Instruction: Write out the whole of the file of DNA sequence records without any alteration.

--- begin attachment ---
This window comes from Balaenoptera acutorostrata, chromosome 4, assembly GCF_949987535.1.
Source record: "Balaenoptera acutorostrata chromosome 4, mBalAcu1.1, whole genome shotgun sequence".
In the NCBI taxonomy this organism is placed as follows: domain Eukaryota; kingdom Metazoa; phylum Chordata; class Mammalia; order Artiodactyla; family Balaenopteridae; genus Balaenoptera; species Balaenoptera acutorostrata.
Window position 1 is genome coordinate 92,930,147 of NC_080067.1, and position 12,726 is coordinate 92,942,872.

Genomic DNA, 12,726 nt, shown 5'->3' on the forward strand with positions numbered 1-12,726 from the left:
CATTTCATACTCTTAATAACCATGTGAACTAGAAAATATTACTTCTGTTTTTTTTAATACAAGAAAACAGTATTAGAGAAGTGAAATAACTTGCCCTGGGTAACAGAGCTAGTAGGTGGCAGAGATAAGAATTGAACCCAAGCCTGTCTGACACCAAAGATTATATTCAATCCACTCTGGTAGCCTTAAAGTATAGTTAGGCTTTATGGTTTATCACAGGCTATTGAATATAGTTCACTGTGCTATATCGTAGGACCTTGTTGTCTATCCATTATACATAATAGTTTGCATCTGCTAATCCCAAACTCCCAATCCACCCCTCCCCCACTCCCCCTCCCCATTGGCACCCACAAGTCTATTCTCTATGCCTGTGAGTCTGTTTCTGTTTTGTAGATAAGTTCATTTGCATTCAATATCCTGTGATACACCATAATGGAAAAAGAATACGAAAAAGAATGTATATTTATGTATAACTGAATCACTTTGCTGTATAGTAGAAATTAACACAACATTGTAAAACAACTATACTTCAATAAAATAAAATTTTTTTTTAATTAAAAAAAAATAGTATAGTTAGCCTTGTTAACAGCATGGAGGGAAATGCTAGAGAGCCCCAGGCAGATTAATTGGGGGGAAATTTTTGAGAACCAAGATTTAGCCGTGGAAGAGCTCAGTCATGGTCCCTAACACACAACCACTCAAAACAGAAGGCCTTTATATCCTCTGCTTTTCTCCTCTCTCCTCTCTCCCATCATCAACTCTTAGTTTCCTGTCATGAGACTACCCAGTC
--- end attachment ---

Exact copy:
This window comes from Balaenoptera acutorostrata, chromosome 4, assembly GCF_949987535.1.
Source record: "Balaenoptera acutorostrata chromosome 4, mBalAcu1.1, whole genome shotgun sequence".
In the NCBI taxonomy this organism is placed as follows: domain Eukaryota; kingdom Metazoa; phylum Chordata; class Mammalia; order Artiodactyla; family Balaenopteridae; genus Balaenoptera; species Balaenoptera acutorostrata.
Window position 1 is genome coordinate 92,930,147 of NC_080067.1, and position 12,726 is coordinate 92,942,872.

Genomic DNA, 12,726 nt, shown 5'->3' on the forward strand with positions numbered 1-12,726 from the left:
CATTTCATACTCTTAATAACCATGTGAACTAGAAAATATTACTTCTGTTTTTTTTAATACAAGAAAACAGTATTAGAGAAGTGAAATAACTTGCCCTGGGTAACAGAGCTAGTAGGTGGCAGAGATAAGAATTGAACCCAAGCCTGTCTGACACCAAAGATTATATTCAATCCACTCTGGTAGCCTTAAAGTATAGTTAGGCTTTATGGTTTATCACAGGCTATTGAATATAGTTCACTGTGCTATATCGTAGGACCTTGTTGTCTATCCATTATACATAATAGTTTGCATCTGCTAATCCCAAACTCCCAATCCACCCCTCCCCCACTCCCCCTCCCCATTGGCACCCACAAGTCTATTCTCTATGCCTGTGAGTCTGTTTCTGTTTTGTAGATAAGTTCATTTGCATTCAATATCCTGTGATACACCATAATGGAAAAAGAATACGAAAAAGAATGTATATTTATGTATAACTGAATCACTTTGCTGTATAGTAGAAATTAACACAACATTGTAAAACAACTATACTTCAATAAAATAAAATTTTTTTTTAATTAAAAAAAAATAGTATAGTTAGCCTTGTTAACAGCATGGAGGGAAATGCTAGAGAGCCCCAGGCAGATTAATTGGGGGGAAATTTTTGAGAACCAAGATTTAGCCGTGGAAGAGCTCAGTCATGGTCCCTAACACACAACCACTCAAAACAGAAGGCCTTTATATCCTCTGCTTTTCTCCTCTCTCCTCTCTCCCATCATCAACTCTTAGTTTCCTGTCATGAGACTACCCAGTC